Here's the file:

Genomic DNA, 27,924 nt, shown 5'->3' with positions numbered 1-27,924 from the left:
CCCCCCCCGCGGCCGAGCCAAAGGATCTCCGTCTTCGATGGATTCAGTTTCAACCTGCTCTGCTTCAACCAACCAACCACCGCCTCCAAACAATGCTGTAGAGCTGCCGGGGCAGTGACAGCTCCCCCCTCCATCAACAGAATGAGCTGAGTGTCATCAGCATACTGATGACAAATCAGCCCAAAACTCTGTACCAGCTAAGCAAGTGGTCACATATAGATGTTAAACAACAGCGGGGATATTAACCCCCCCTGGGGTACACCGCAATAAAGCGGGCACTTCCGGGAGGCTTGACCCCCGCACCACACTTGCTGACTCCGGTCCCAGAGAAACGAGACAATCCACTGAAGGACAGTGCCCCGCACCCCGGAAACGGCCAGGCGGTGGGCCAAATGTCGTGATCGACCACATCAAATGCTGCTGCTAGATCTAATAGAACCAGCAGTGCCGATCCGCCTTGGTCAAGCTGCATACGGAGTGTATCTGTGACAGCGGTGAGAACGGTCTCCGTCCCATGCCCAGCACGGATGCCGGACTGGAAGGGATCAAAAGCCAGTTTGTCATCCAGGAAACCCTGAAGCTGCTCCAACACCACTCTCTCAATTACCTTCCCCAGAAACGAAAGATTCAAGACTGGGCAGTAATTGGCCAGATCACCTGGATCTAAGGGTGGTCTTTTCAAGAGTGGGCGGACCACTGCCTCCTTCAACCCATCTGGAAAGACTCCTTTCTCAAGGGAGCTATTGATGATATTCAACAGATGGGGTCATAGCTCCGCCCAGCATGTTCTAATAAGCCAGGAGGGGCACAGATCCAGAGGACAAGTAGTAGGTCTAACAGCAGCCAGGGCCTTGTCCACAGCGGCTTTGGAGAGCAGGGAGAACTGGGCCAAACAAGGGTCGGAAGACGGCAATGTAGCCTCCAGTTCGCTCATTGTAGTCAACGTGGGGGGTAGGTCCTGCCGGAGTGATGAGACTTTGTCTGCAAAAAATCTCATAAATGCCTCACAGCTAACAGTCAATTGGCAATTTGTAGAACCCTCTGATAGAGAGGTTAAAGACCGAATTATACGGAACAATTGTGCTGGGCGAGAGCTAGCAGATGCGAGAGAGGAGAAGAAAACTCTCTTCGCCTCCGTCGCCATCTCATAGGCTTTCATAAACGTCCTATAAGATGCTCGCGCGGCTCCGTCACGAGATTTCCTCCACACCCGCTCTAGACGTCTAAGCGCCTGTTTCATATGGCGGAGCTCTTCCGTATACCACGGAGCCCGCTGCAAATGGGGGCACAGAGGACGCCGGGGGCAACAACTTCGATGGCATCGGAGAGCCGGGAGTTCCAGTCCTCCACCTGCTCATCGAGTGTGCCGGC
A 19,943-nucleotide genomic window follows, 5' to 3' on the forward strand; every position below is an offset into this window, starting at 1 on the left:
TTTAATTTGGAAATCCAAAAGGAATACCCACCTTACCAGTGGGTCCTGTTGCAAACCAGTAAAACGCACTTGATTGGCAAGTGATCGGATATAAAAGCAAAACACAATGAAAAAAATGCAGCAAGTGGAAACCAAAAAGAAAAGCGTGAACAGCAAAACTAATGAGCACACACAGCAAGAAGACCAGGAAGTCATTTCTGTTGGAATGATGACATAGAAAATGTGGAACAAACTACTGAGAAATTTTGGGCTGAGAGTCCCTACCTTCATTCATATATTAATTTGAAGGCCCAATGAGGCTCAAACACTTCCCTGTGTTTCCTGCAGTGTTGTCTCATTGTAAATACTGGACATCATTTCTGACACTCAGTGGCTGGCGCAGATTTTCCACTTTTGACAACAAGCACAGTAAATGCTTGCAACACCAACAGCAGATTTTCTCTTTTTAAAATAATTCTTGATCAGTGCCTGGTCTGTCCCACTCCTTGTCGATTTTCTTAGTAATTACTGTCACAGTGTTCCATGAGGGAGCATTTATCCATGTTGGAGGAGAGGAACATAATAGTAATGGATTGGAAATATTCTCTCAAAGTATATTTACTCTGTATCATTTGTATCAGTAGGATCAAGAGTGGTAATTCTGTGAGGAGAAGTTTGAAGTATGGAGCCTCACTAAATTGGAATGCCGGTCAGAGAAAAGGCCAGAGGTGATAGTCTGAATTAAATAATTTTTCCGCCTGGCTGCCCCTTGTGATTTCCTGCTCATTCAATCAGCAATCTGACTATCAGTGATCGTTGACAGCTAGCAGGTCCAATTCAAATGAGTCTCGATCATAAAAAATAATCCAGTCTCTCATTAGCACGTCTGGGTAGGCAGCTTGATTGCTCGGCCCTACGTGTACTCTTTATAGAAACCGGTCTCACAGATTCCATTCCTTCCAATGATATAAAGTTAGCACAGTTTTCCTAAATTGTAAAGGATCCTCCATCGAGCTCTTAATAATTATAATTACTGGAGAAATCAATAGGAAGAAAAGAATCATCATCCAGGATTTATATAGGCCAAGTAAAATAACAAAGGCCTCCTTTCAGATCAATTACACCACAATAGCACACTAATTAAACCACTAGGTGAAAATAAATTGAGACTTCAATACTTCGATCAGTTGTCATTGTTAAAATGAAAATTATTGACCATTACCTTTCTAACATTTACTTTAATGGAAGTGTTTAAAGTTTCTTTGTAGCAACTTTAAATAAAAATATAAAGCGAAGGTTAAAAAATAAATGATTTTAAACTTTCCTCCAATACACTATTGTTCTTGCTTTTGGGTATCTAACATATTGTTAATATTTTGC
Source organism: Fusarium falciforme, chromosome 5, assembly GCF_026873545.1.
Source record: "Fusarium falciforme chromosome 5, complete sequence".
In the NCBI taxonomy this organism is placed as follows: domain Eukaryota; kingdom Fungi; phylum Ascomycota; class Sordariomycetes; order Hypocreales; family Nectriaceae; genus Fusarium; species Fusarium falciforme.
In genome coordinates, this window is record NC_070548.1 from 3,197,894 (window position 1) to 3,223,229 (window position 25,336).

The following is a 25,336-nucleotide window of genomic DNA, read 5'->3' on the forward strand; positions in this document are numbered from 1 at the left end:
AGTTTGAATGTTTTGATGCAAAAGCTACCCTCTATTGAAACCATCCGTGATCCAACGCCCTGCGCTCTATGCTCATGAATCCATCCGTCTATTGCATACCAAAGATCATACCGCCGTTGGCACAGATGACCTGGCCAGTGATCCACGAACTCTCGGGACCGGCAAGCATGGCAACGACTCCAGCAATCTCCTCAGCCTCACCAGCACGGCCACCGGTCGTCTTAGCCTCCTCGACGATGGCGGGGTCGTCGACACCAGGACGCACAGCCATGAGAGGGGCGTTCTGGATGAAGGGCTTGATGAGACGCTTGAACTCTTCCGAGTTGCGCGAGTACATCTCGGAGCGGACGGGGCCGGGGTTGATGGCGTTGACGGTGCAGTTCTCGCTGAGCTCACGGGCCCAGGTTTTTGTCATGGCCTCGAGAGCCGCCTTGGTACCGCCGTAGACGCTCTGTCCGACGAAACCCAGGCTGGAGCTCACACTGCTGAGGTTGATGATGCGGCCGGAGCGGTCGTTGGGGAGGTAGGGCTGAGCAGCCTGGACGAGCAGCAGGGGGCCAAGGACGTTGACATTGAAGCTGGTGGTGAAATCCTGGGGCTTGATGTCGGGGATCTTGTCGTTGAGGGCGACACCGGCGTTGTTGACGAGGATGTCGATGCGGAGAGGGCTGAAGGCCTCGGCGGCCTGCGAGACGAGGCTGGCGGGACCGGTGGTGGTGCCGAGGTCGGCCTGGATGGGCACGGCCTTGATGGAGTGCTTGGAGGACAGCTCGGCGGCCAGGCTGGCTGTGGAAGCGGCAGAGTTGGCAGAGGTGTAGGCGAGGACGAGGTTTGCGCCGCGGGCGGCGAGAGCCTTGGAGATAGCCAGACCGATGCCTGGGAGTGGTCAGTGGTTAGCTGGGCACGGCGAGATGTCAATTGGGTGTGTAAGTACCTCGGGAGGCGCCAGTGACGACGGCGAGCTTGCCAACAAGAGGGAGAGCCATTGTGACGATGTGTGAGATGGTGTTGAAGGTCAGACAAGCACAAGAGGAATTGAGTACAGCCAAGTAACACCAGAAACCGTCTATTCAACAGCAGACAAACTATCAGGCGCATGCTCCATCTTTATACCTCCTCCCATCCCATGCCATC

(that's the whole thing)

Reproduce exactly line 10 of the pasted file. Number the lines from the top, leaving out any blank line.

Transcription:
AGTTTGAATGTTTTGATGCAAAAGCTACCCTCTATTGAAACCATCCGTGATCCAACGCCCTGCGCTCTATGCTCATGAATCCATCCGTCTATTGCATACCAAAGATCATACCGCCGTTGGCACAGATGACCTGGCCAGTGATCCACGAACTCTCGGGACCGGCAAGCATGGCAACGACTCCAGCAATCTCCTCAGCCTCACCAGCACGGCCACCGGTCGTCTTAGCCTCCTCGACGATGGCGGGGTCGTCGACACCAGGACGCACAGCCATGAGAGGGGCGTTCTGGATGAAGGGCTTGATGAGACGCTTGAACTCTTCCGAGTTGCGCGAGTACATCTCGGAGCGGACGGGGCCGGGGTTGATGGCGTTGACGGTGCAGTTCTCGCTGAGCTCACGGGCCCAGGTTTTTGTCATGGCCTCGAGAGCCGCCTTGGTACCGCCGTAGACGCTCTGTCCGACGAAACCCAGGCTGGAGCTCACACTGCTGAGGTTGATGATGCGGCCGGAGCGGTCGTTGGGGAGGTAGGGCTGAGCAGCCTGGACGAGCAGCAGGGGGCCAAGGACGTTGACATTGAAGCTGGTGGTGAAATCCTGGGGCTTGATGTCGGGGATCTTGTCGTTGAGGGCGACACCGGCGTTGTTGACGAGGATGTCGATGCGGAGAGGGCTGAAGGCCTCGGCGGCCTGCGAGACGAGGCTGGCGGGACCGGTGGTGGTGCCGAGGTCGGCCTGGATGGGCACGGCCTTGATGGAGTGCTTGGAGGACAGCTCGGCGGCCAGGCTGGCTGTGGAAGCGGCAGAGTTGGCAGAGGTGTAGGCGAGGACGAGGTTTGCGCCGCGGGCGGCGAGAGCCTTGGAGATAGCCAGACCGATGCCTGGGAGTGGTCAGTGGTTAGCTGGGCACGGCGAGATGTCAATTGGGTGTGTAAGTACCTCGGGAGGCGCCAGTGACGACGGCGAGCTTGCCAACAAGAGGGAGAGCCATTGTGACGATGTGTGAGATGGTGTTGAAGGTCAGACAAGCACAAGAGGAATTGAGTACAGCCAAGTAACACCAGAAACCGTCTATTCAACAGCAGACAAACTATCAGGCGCATGCTCCATCTTTATACCTCCTCCCATCCCATGCCATC